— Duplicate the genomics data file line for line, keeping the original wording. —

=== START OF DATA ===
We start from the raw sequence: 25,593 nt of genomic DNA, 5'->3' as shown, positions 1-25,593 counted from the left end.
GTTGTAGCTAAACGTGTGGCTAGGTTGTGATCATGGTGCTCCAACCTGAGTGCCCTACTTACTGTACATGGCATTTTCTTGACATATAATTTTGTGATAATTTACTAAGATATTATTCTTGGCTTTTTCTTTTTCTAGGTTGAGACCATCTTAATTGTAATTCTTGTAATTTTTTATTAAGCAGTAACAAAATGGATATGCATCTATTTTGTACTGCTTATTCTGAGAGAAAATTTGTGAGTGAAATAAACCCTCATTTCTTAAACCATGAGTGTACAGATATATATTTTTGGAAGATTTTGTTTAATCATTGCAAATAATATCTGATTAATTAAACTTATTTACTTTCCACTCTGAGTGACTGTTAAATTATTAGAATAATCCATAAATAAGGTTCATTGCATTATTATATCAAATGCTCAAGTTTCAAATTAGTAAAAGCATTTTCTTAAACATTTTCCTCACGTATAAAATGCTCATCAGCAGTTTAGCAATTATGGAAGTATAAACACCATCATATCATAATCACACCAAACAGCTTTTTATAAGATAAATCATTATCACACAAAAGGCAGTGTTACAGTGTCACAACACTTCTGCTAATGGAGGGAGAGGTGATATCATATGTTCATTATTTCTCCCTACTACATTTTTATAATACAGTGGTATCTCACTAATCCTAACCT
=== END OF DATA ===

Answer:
We start from the raw sequence: 25,593 nt of genomic DNA, 5'->3' as shown, positions 1-25,593 counted from the left end.
GTTGTAGCTAAACGTGTGGCTAGGTTGTGATCATGGTGCTCCAACCTGAGTGCCCTACTTACTGTACATGGCATTTTCTTGACATATAATTTTGTGATAATTTACTAAGATATTATTCTTGGCTTTTTCTTTTTCTAGGTTGAGACCATCTTAATTGTAATTCTTGTAATTTTTTATTAAGCAGTAACAAAATGGATATGCATCTATTTTGTACTGCTTATTCTGAGAGAAAATTTGTGAGTGAAATAAACCCTCATTTCTTAAACCATGAGTGTACAGATATATATTTTTGGAAGATTTTGTTTAATCATTGCAAATAATATCTGATTAATTAAACTTATTTACTTTCCACTCTGAGTGACTGTTAAATTATTAGAATAATCCATAAATAAGGTTCATTGCATTATTATATCAAATGCTCAAGTTTCAAATTAGTAAAAGCATTTTCTTAAACATTTTCCTCACGTATAAAATGCTCATCAGCAGTTTAGCAATTATGGAAGTATAAACACCATCATATCATAATCACACCAAACAGCTTTTTATAAGATAAATCATTATCACACAAAAGGCAGTGTTACAGTGTCACAACACTTCTGCTAATGGAGGGAGAGGTGATATCATATGTTCATTATTTCTCCCTACTACATTTTTATAATACAGTGGTATCTCACTAATCCTAACCT